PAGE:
Traction: What is it?

During investor meetings, master classes and speaking to other founders, I kept hearing this word over and over again. Traction. Traction. Traction.

Traction: What is it?

It's been just over a year since we founded our startup. The early months went by in a blur. Every time you get to work, it slowly becomes clearer what you are building and why. I kept waiting for the aha moment when I'd know exactly what I was doing. It's safe to say I'm still waiting.

That Elusive Term...

Straight away I was forced to jump in the deep end. During investor meetings, master classes and speaking to other founders, I kept hearing this word over and over again. Traction. Traction. Traction. In the early days of product ideation, I just thought, "Oh we'll get to that..." or, "that'll come soon."

I had a vague definition of traction in my head: the combination of a growing customer base and a marketing machine. But I had never delved too deeply into this term. Then a couple of months ago, I came across a book, Traction: A Startup Guide to Getting Customers. The blurb leapt out at me:

"Most startups end in failure. Almost every failed startup has a product. What failed startups don't have are enough customers.

Founders and employees fail to spend time thinking about (and working on) traction in the same way they work on building a product. This shortsighted approach has startups trying random tactics - some ads, a blog post or two - in an unstructured way that's guaranteed to fail."

It caused me to reflect on our progress to date: were we making the same mistakes that too many startups had before? We'd spent most of our time building our app, understanding the problem we were solving and strategising about features and future plans. But very little time thinking about how we would put it in the hands of customers. I read the book in a day and a half. I couldn't put it down.

My Take on Traction: A Startup Guide to Getting Customers by Gabriel Weinberg and Justin Mares

As Paul Graham, the Founder of Y Combinator stated:  “A startup is a company designed to grow fast. Being newly founded does not in itself make a company a startup. Nor is it necessary for a startup to work on technology, or take venture funding, or have some sort of ‘exit.’ The only essential thing is growth. Everything else we associate with startups follows from growth.”

Traction means growth and the pursuit of traction is what defines a startup. Weinberg determines that there are 19 market and distribution channels for startups:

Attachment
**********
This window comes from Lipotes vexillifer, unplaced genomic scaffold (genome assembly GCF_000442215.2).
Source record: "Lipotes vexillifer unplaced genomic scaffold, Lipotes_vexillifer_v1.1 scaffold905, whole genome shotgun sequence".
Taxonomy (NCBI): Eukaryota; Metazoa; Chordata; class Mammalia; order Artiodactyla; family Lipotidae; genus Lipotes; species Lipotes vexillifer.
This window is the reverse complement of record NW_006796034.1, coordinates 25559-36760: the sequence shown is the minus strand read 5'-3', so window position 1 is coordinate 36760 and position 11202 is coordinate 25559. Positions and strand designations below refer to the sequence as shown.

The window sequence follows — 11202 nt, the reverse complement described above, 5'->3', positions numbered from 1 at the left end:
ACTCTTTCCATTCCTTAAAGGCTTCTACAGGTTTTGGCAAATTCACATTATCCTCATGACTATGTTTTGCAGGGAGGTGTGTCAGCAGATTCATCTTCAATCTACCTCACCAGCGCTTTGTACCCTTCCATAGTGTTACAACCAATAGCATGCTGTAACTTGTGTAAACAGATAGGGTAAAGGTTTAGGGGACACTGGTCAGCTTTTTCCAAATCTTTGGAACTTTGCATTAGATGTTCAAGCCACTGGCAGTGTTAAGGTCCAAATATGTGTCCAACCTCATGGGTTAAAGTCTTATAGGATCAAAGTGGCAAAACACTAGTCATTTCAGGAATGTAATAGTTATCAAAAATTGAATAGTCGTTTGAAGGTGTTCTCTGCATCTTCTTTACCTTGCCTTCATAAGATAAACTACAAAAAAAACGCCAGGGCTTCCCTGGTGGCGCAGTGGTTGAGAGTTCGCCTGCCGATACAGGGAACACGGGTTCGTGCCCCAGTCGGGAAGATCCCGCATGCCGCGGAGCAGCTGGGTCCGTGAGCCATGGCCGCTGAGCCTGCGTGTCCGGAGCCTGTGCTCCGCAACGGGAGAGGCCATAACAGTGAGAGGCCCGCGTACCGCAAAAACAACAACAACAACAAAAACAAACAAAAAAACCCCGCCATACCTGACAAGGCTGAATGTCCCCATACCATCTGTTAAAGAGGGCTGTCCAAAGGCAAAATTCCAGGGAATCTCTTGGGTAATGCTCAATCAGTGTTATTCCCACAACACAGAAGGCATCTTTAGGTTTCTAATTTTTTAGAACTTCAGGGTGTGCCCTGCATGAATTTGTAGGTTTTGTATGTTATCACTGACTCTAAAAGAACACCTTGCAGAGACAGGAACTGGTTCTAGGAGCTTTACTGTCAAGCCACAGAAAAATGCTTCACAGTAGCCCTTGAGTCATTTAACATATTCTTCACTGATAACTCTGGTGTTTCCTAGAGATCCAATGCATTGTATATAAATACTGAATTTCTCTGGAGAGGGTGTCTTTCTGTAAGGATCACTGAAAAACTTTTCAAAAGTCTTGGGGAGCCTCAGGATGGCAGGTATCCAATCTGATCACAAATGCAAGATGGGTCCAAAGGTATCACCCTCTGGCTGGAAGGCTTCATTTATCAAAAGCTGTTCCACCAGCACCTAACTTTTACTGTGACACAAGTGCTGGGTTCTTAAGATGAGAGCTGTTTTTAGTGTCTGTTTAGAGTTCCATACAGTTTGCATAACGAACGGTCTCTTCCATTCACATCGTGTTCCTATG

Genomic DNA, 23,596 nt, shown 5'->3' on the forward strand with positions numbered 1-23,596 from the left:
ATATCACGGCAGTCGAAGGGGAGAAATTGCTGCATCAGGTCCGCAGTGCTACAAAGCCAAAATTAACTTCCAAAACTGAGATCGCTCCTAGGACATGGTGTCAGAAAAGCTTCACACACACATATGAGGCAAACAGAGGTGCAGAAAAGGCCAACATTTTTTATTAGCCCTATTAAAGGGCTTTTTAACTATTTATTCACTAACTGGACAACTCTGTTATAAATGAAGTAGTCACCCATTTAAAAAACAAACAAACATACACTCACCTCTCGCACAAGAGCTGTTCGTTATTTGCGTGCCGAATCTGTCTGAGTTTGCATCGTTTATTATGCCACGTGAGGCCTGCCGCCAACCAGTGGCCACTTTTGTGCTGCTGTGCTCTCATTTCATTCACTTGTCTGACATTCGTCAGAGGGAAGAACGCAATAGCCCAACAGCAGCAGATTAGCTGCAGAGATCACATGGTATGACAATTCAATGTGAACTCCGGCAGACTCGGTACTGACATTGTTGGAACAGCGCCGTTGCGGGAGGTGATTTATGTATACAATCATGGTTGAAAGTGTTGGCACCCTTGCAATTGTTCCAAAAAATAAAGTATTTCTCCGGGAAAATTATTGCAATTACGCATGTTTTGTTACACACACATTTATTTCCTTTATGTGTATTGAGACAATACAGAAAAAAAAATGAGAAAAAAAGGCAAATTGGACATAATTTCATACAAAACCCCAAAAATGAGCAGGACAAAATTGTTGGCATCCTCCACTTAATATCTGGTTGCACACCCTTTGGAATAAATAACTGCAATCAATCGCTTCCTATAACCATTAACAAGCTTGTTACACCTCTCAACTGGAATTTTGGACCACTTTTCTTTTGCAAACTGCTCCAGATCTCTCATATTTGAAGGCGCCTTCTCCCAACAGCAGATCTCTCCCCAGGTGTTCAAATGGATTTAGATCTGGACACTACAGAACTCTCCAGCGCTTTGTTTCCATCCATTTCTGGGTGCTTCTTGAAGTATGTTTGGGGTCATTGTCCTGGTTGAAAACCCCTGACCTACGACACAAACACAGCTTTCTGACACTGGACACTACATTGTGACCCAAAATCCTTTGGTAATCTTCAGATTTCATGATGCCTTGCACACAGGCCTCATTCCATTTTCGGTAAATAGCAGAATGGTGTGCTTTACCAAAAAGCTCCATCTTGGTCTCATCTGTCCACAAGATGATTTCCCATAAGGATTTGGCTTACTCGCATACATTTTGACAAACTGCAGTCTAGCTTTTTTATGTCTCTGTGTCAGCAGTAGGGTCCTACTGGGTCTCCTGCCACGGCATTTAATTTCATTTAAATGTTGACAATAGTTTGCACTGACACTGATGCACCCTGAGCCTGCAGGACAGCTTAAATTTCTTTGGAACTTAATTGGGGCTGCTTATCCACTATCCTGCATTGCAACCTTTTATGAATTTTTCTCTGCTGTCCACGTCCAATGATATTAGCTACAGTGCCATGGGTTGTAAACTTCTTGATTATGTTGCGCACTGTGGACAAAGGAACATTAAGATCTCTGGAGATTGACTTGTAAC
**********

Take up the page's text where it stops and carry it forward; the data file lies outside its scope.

1. Viral marketing 📈 encouraging users to refer other users
  2. PR 🗞️ getting name out there via traditional media outlets)
  3. Unconventional PR 🌟 doing something exceptional to draw media attention
  4. Search engine marketing 🔬 allowing companies to advertise to consumers on search engines
  5. Social and display ads 📰 paying for ads on popular sites
  6. Offline ads 💭 tv spots, radio and podcast ads
  7. SEO 🔎 making website shows up for key search results
  8. Email marketing 📧 an old faithful involving sending converts and prospects emails
  9. Content marketing 🎨 creating video or written content
  10. Engineering as marketing 🧑🏿‍🔬 using engineering to acquire customers, we gave this a go here
  11. Targeting blogs ✍️ blogs that answer specific problems your customer faces
  12. Business development 🤝 creating mutually beneficial strategic partnerships
  13. Sales 💸 directly selling product for dollars
  14. Affiliate programs 🔗 getting influencers in your industry to promote your product and get a small commission for every sale
  15. Existing social media platforms 📱 Facebook, Twitter or Instagram
  16. Trade shows 📺 industry events to show off products
  17. Offline events 🎟️ anything from meetups to large conferences
  18. Speaking engagements 🗣️ giving a great talk to increase your startup's profile
  19. Community building 📡 forming communities around products or leveraging existing communities

I know what you're thinking. That's a hell of a lot of potential channels to explore and the only way to do so, is to explore them one by one until you've found the one that converts to the most customers. You will most likely need to try tactics that are completely unscalable long-term.

Weinberg has two key findings:

  1. Far too many startups focus on the same channels
  2. Until you start running tests, it's difficult to tell which channel is best

Each of the 19 channels have worked for startups in the past. Identifying the right channels to target can be a huge differentiator compared to your competitors.

One of the main takeaways from this book, is that time needs to be spent building the product and testing traction channels at the same time. The product itself and traction are of equal importance, so Weinberg emphasises the "the 50% rule: spend 50% of your time on product and 50% on traction."

As soon as I found this out, my role completely changed. Given that my co-founder is technical, I realised my role needed to be near enough 100% focused on traction. I now always have a traction goal that I'm working towards and all of my work is done with the aim of attaining that goal.

We also created a spreadsheet to keep track of the different channels and approaches we are taking as we go along. After each Instagram post, TikTok video or blog, I analyse how effective it was (did we get more signups to our waitlist, more followers or any buzz). You can't analyse what you don't track.

For anyone interested in doing a deep-dive on this stuff, I highly recommend Traction: A Startup Guide to Getting Customers. If you like that one (or maybe are a bit further along), Hacking Growth: How Today's Fastest-Growing Companies Drive Breakout Success is also great.